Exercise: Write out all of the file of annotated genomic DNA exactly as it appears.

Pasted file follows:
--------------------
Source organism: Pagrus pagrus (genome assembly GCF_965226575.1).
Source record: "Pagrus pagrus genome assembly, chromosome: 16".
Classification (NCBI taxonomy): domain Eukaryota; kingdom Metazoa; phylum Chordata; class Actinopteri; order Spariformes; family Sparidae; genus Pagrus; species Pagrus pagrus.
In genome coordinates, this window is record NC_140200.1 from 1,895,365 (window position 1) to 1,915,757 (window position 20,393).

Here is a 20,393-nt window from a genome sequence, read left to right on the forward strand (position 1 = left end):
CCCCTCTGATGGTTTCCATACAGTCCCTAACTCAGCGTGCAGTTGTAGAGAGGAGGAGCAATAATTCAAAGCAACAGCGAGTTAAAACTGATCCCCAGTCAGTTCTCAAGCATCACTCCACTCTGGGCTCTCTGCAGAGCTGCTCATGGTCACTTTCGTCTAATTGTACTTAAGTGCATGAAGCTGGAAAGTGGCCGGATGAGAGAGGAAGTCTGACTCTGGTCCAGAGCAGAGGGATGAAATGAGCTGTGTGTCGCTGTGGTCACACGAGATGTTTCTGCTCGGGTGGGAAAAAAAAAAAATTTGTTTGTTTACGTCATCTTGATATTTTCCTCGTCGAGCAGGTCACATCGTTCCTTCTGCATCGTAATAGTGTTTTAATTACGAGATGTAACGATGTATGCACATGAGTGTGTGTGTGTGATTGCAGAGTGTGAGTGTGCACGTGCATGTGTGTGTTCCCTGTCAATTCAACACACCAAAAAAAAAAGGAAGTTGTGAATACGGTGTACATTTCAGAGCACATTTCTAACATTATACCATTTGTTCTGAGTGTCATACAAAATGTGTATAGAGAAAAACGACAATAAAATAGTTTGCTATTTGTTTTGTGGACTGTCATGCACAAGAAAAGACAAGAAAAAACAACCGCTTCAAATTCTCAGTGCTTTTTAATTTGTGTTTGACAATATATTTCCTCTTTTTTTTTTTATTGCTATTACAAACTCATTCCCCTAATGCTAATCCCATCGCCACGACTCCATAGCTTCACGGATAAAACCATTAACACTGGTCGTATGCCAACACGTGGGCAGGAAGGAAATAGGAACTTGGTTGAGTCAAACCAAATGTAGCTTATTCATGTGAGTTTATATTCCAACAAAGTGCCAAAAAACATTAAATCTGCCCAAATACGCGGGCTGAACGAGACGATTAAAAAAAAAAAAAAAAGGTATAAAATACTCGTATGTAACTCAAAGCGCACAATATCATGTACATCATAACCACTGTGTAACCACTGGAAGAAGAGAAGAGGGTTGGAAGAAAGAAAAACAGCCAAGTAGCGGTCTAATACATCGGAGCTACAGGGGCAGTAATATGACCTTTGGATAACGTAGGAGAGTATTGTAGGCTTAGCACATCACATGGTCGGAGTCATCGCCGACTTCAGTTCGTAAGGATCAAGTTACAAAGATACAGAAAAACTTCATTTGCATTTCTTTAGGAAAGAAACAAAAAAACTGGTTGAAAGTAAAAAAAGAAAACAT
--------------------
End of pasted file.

Source organism: Pagrus pagrus (genome assembly GCF_965226575.1).
Source record: "Pagrus pagrus genome assembly, chromosome: 16".
Classification (NCBI taxonomy): domain Eukaryota; kingdom Metazoa; phylum Chordata; class Actinopteri; order Spariformes; family Sparidae; genus Pagrus; species Pagrus pagrus.
In genome coordinates, this window is record NC_140200.1 from 1,895,365 (window position 1) to 1,915,757 (window position 20,393).

Here is a 20,393-nt window from a genome sequence, read left to right on the forward strand (position 1 = left end):
CCCCTCTGATGGTTTCCATACAGTCCCTAACTCAGCGTGCAGTTGTAGAGAGGAGGAGCAATAATTCAAAGCAACAGCGAGTTAAAACTGATCCCCAGTCAGTTCTCAAGCATCACTCCACTCTGGGCTCTCTGCAGAGCTGCTCATGGTCACTTTCGTCTAATTGTACTTAAGTGCATGAAGCTGGAAAGTGGCCGGATGAGAGAGGAAGTCTGACTCTGGTCCAGAGCAGAGGGATGAAATGAGCTGTGTGTCGCTGTGGTCACACGAGATGTTTCTGCTCGGGTGGGAAAAAAAAAAAATTTGTTTGTTTACGTCATCTTGATATTTTCCTCGTCGAGCAGGTCACATCGTTCCTTCTGCATCGTAATAGTGTTTTAATTACGAGATGTAACGATGTATGCACATGAGTGTGTGTGTGTGATTGCAGAGTGTGAGTGTGCACGTGCATGTGTGTGTTCCCTGTCAATTCAACACACCAAAAAAAAAAGGAAGTTGTGAATACGGTGTACATTTCAGAGCACATTTCTAACATTATACCATTTGTTCTGAGTGTCATACAAAATGTGTATAGAGAAAAACGACAATAAAATAGTTTGCTATTTGTTTTGTGGACTGTCATGCACAAGAAAAGACAAGAAAAAACAACCGCTTCAAATTCTCAGTGCTTTTTAATTTGTGTTTGACAATATATTTCCTCTTTTTTTTTTTATTGCTATTACAAACTCATTCCCCTAATGCTAATCCCATCGCCACGACTCCATAGCTTCACGGATAAAACCATTAACACTGGTCGTATGCCAACACGTGGGCAGGAAGGAAATAGGAACTTGGTTGAGTCAAACCAAATGTAGCTTATTCATGTGAGTTTATATTCCAACAAAGTGCCAAAAAACATTAAATCTGCCCAAATACGCGGGCTGAACGAGACGATTAAAAAAAAAAAAAAAAGGTATAAAATACTCGTATGTAACTCAAAGCGCACAATATCATGTACATCATAACCACTGTGTAACCACTGGAAGAAGAGAAGAGGGTTGGAAGAAAGAAAAACAGCCAAGTAGCGGTCTAATACATCGGAGCTACAGGGGCAGTAATATGACCTTTGGATAACGTAGGAGAGTATTGTAGGCTTAGCACATCACATGGTCGGAGTCATCGCCGACTTCAGTTCGTAAGGATCAAGTTACAAAGATACAGAAAAACTTCATTTGCATTTCTTTAGGAAAGAAACAAAAAAACTGGTTGAAAGTAAAAAAAGAAAACAT